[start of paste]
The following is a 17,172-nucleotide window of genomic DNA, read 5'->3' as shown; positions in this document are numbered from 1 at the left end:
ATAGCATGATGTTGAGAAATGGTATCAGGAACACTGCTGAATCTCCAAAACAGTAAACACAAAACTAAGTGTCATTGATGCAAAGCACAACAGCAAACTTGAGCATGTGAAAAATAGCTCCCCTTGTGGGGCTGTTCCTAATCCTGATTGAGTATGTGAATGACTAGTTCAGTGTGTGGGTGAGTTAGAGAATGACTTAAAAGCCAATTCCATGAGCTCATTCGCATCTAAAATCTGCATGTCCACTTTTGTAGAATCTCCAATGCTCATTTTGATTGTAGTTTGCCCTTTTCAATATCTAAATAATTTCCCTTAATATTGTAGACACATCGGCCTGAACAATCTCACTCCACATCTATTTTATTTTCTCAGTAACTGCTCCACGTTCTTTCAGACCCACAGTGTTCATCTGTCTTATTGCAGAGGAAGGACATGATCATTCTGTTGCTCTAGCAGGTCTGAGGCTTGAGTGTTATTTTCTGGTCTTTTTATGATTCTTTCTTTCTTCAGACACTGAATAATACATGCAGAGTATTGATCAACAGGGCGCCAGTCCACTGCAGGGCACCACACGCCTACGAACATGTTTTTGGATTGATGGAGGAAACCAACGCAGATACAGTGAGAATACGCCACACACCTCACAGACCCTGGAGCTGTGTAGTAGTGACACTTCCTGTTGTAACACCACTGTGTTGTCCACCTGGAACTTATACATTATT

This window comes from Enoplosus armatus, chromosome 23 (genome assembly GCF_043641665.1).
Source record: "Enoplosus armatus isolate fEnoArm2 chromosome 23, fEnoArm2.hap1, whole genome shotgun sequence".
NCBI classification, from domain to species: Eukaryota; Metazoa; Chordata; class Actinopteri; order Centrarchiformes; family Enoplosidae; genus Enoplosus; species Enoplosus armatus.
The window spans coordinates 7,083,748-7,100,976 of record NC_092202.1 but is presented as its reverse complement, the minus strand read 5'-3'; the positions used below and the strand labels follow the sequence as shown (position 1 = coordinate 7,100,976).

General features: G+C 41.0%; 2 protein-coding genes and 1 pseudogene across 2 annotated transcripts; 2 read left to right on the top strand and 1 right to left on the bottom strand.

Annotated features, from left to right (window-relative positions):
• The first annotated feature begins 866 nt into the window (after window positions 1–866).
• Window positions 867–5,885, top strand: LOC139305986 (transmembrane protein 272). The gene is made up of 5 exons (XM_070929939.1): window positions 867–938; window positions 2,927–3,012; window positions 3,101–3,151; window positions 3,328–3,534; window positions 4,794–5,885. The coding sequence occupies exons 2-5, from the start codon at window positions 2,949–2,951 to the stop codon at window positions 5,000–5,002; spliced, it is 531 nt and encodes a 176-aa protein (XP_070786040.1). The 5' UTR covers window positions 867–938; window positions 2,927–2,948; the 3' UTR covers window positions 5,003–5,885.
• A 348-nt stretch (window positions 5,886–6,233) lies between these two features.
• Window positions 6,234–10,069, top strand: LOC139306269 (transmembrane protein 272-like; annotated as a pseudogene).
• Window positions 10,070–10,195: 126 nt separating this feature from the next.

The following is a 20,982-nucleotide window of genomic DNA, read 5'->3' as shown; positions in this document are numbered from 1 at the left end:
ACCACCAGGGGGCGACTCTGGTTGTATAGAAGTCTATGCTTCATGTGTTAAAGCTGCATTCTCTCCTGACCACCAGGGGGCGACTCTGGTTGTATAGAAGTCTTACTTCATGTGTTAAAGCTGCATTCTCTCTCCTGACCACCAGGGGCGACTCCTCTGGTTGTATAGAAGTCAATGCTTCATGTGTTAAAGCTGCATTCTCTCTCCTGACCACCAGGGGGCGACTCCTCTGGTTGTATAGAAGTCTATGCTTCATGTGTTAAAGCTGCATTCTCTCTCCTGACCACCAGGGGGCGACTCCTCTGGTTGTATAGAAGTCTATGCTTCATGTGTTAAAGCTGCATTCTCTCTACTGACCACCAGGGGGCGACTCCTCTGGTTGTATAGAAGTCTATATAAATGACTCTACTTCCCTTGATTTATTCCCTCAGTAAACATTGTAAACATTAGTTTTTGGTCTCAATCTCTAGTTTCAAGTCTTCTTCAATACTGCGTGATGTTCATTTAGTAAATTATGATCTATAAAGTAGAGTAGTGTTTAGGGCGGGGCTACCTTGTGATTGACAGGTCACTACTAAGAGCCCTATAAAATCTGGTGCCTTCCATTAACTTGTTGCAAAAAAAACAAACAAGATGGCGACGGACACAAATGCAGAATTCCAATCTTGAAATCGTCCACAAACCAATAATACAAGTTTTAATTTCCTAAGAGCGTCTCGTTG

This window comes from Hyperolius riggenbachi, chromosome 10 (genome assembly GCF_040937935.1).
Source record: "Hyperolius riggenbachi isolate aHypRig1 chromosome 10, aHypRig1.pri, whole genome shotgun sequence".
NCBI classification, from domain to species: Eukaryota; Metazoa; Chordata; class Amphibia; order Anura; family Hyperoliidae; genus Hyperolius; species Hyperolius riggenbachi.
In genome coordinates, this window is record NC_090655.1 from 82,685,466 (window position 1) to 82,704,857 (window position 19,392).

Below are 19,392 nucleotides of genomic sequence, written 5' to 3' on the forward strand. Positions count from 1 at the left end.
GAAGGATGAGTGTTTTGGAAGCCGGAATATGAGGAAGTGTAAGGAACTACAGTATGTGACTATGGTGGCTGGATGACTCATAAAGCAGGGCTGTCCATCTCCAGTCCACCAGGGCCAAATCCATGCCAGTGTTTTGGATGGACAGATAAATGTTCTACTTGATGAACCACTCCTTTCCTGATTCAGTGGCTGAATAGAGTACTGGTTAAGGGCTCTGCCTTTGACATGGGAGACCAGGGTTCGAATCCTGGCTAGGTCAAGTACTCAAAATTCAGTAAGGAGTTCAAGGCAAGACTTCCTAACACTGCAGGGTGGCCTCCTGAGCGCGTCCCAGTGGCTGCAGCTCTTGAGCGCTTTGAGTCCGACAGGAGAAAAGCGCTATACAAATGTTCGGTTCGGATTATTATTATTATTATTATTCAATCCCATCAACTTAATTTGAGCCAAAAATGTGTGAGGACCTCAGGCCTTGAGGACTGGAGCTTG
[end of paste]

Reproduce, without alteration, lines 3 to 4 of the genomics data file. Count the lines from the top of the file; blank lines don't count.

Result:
This window comes from Enoplosus armatus, chromosome 23 (genome assembly GCF_043641665.1).
Source record: "Enoplosus armatus isolate fEnoArm2 chromosome 23, fEnoArm2.hap1, whole genome shotgun sequence".